I object to the logic in the Deseret News editorial titled "Keep these barriers" (March 11). The writer correctly states that Utah has the lowest percentage of underage drinkers in the nation, as well as other statistics lauding the benefits of us being a teetotaling state. The piece then criticizes the state Legislature for choosing to "meddle with alcohol laws that have a proven track record of reducing underage drinking."
As a non-drinker, I have minimal knowledge of our state's complicated drinking laws. However, my belief is that our low alcohol use is almost entirely related to the high percentage of practicing LDS people in Utah who follow their church's health code proscribing using alcohol and other addictive substances. To assess the effect of our drinking laws, we need to compare a group of communities in Utah with those in a neighboring state, such as southern Idaho with a comparable active LDS population. I doubt there would be much difference.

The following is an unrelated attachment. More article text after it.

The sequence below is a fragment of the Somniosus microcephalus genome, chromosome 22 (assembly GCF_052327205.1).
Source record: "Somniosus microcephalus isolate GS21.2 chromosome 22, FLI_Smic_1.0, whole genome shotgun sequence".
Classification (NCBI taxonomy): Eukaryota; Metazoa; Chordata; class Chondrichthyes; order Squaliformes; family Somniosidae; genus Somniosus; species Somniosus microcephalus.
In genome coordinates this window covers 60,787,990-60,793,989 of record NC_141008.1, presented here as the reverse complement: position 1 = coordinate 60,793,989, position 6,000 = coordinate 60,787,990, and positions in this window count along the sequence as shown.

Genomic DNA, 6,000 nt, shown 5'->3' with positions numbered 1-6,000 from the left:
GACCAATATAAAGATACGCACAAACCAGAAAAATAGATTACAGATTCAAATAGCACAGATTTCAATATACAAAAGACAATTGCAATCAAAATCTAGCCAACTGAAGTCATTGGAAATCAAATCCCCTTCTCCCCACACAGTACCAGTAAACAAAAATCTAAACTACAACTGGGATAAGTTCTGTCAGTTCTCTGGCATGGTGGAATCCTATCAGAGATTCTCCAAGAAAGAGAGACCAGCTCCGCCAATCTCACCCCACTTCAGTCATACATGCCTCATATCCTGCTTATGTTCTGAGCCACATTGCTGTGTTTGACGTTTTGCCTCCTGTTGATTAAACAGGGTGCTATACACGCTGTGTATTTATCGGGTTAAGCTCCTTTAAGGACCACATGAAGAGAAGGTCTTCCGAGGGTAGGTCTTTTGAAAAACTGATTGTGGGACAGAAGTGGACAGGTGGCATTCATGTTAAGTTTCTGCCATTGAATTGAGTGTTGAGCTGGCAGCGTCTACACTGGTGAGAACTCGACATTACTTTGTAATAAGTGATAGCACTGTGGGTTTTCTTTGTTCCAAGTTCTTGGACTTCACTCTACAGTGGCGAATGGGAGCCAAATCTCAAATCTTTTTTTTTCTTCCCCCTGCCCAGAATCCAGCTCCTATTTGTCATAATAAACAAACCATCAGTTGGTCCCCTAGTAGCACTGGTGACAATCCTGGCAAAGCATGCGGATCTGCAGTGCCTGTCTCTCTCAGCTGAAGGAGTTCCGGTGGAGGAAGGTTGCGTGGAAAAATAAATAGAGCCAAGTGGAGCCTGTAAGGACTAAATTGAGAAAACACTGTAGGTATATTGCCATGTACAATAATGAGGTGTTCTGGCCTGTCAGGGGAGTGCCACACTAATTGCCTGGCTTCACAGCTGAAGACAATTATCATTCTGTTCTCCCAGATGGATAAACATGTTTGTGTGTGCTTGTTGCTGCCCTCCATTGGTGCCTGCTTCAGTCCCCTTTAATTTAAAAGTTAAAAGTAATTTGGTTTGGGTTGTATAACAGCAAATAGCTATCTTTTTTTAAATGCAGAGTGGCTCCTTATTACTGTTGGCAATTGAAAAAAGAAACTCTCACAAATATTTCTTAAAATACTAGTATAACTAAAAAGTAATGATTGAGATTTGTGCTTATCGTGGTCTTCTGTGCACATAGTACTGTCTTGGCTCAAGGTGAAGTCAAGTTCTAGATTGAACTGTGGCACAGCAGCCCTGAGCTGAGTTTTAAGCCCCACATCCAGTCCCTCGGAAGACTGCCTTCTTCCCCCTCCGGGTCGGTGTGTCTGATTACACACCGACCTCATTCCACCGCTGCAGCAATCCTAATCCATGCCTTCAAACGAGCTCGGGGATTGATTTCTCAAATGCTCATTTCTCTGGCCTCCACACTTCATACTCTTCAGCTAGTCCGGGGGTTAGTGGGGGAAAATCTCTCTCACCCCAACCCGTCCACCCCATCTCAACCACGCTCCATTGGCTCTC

I won't debate the methods used to market alcoholic beverages, but I suspect that mixing drinks in view of minor children is minimally effective while a child observing their parents consume alcohol has a significant influence.
E. J. Corry
- In our opinion: Trump's all-inclusive... 65
- Jay Evensen: Birthright citizenship... 51
- In our opinion: Security with Clinton's... 45
- Richard Davis: What can Republicans do... 44
- My view: Don’t expand Medicaid... 36
- Letter: Stimulate the economy 29
- Dan Liljenquist: Charter schools... 26
- My view: Women’s equality —... 25